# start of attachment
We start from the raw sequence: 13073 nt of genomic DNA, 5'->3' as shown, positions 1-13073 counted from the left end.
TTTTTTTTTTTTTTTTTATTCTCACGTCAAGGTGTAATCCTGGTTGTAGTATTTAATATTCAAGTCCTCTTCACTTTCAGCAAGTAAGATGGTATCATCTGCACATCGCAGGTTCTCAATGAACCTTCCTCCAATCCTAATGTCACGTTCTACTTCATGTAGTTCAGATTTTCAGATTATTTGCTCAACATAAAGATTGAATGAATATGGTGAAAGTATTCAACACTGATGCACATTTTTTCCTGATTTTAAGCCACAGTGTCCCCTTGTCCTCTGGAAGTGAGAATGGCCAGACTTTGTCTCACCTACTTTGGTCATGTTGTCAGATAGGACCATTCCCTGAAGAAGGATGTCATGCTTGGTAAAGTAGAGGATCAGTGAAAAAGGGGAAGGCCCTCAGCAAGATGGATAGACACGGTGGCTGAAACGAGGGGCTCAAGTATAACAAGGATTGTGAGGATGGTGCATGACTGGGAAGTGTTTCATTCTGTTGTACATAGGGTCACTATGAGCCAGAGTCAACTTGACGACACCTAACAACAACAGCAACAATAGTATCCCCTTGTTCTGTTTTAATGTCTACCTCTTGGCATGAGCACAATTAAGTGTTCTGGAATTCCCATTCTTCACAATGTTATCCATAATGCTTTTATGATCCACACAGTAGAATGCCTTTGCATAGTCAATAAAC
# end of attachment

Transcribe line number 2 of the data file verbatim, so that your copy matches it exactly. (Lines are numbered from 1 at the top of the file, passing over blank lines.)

TTTTTTTTTTTTTTTTTATTCTCACGTCAAGGTGTAATCCTGGTTGTAGTATTTAATATTCAAGTCCTCTTCACTTTCAGCAAGTAAGATGGTATCATCTGCACATCGCAGGTTCTCAATGAACCTTCCTCCAATCCTAATGTCACGTTCTACTTCATGTAGTTCAGATTTTCAGATTATTTGCTCAACATAAAGATTGAATGAATATGGTGAAAGTATTCAACACTGATGCACATTTTTTCCTGATTTTAAGCCACAGTGTCCCCTTGTCCTCTGGAAGTGAGAATGGCCAGACTTTGTCTCACCTACTTTGGTCATGTTGTCAGATAGGACCATTCCCTGAAGAAGGATGTCATGCTTGGTAAAGTAGAGGATCAGTGAAAAAGGGGAAGGCCCTCAGCAAGATGGATAGACACGGTGGCTGAAACGAGGGGCTCAAGTATAACAAGGATTGTGAGGATGGTGCATGACTGGGAAGTGTTTCATTCTGTTGTACATAGGGTCACTATGAGCCAGAGTCAACTTGACGACACCTAACAACAACAGCAACAATAGTATCCCCTTGTTCTGTTTTAATGTCTACCTCTTGGCATGAGCACAATTAAGTGTTCTGGAATTCCCATTCTTCACAATGTTATCCATAATGCTTTTATGATCCACACAGTAGAATGCCTTTGCATAGTCAATAAAC